Red Sox Memories: A look at Japanese pitchers in franchise history

BOSTON, MA - OCTOBER 10: Koji Uehara #19 of the Boston Red Sox pitches in the eighth inning against the Cleveland Indians during game three of the American League Divison Series at Fenway Park on October 10, 2016 in Boston, Massachusetts. (Photo by Maddie Meyer/Getty Images)
BOSTON, MA - OCTOBER 10: Koji Uehara #19 of the Boston Red Sox pitches in the eighth inning against the Cleveland Indians during game three of the American League Divison Series at Fenway Park on October 10, 2016 in Boston, Massachusetts. (Photo by Maddie Meyer/Getty Images) /
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NPB pitchers who took the mound for the Boston Red Sox

Japan’s Hirokazu Sawamura may soon be a member of the Boston Red Sox. The former Yomiuri Giants pitcher is on the cusp of being 33-years-old when he steps to the mound once the season begins be it as a Red Sox reliever or elsewhere. Sawamura is not unique since many Japanese players have played for the Red Sox. All, however, were pitchers.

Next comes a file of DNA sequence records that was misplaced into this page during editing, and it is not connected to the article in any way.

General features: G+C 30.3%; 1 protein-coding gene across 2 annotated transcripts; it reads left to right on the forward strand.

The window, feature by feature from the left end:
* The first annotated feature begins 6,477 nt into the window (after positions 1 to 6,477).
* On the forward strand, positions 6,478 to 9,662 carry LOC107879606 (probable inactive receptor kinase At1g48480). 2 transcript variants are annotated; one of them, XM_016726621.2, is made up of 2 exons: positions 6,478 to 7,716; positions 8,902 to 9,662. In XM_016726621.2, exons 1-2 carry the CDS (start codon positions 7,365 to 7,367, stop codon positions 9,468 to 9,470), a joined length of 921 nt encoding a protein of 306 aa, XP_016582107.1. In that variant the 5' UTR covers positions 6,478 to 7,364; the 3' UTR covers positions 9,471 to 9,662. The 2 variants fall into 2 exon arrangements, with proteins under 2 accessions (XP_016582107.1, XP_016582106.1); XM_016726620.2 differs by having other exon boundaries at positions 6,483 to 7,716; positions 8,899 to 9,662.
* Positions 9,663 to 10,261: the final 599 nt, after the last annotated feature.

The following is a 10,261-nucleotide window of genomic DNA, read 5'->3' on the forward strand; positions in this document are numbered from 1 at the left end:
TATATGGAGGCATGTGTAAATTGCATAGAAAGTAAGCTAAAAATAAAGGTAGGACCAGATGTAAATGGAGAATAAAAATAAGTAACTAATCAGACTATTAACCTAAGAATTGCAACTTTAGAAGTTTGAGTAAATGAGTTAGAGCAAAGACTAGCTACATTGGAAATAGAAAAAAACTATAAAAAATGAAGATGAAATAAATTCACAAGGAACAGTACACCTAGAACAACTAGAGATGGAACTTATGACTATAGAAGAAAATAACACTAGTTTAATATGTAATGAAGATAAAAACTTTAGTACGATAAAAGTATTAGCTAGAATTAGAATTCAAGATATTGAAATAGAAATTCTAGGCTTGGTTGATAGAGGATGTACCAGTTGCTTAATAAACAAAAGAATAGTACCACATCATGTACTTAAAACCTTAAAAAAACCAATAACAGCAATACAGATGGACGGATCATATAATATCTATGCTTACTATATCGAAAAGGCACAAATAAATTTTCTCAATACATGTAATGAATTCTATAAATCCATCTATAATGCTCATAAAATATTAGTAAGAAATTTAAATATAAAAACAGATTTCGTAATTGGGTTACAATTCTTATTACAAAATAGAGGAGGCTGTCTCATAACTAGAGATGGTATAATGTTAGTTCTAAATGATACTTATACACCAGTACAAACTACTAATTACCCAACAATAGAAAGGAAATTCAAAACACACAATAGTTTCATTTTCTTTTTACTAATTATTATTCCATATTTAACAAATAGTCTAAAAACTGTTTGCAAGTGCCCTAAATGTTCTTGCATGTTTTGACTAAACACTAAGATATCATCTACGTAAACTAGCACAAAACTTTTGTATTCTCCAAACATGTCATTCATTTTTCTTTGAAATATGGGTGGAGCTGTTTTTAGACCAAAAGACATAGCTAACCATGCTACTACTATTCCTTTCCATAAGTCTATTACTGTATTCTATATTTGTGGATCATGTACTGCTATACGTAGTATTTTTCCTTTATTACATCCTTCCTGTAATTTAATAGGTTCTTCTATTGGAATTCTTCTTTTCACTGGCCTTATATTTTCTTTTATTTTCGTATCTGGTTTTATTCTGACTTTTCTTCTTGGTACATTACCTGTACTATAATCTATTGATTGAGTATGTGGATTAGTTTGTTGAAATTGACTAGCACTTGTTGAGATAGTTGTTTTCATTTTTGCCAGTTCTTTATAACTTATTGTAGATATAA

There is nothing earth-shattering about the right-hander’s Nippon Professional Baseball (NPB) career. A sturdy reliever who initially was a starter. A former Rookie of The Year. Capable of a variety of bullpen roles who does not have a compensation albatross fiscal figure attached to his contract. By now his statistics have been covered, his blood type, velocity, type of pitches, etc. The details were covered recently by BSI’s Joseph Scurto. So just what will happen? A look back at other Nippon players for the Red Sox.